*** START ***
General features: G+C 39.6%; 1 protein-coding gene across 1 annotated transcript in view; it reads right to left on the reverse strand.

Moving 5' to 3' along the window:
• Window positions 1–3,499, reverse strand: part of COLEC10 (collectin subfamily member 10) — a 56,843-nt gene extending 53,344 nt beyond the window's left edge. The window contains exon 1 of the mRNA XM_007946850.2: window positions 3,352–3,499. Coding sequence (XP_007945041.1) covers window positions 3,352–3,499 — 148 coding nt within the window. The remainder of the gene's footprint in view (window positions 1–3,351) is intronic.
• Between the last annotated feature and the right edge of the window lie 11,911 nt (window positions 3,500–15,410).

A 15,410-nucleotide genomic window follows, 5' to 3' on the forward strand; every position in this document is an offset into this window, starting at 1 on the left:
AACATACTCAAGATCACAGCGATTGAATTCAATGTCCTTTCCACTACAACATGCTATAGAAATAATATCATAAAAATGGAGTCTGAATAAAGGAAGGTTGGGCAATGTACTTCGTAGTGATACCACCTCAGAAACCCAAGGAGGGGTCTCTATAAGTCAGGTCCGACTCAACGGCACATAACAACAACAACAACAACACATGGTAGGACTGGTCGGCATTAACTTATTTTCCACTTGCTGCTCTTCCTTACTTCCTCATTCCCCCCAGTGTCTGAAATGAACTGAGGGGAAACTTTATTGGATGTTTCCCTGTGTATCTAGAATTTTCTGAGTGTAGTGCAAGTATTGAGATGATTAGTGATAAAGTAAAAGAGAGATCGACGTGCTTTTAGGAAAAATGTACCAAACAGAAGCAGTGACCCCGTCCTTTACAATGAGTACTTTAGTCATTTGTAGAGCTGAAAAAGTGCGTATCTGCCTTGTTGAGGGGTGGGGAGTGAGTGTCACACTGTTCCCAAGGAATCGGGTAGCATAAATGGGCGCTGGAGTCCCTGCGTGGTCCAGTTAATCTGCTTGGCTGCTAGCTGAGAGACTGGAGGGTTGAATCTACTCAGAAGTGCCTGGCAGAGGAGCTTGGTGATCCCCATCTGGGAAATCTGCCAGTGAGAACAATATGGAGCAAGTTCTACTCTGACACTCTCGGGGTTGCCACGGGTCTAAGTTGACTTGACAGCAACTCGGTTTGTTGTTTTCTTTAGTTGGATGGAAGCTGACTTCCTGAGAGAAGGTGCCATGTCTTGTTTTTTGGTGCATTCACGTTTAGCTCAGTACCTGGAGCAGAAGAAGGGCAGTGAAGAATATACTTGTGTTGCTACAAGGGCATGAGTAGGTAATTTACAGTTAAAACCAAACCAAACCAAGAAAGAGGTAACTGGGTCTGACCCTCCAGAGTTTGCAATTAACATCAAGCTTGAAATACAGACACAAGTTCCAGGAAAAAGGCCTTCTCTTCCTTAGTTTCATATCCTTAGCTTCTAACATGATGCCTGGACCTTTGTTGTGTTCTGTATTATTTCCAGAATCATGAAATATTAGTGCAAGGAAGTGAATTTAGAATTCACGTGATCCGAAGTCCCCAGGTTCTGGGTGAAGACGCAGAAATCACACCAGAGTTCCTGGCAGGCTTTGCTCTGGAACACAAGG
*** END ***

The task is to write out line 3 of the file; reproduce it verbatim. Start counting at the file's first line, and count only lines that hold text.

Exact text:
• Window positions 1–3,499, reverse strand: part of COLEC10 (collectin subfamily member 10) — a 56,843-nt gene extending 53,344 nt beyond the window's left edge. The window contains exon 1 of the mRNA XM_007946850.2: window positions 3,352–3,499. Coding sequence (XP_007945041.1) covers window positions 3,352–3,499 — 148 coding nt within the window. The remainder of the gene's footprint in view (window positions 1–3,351) is intronic.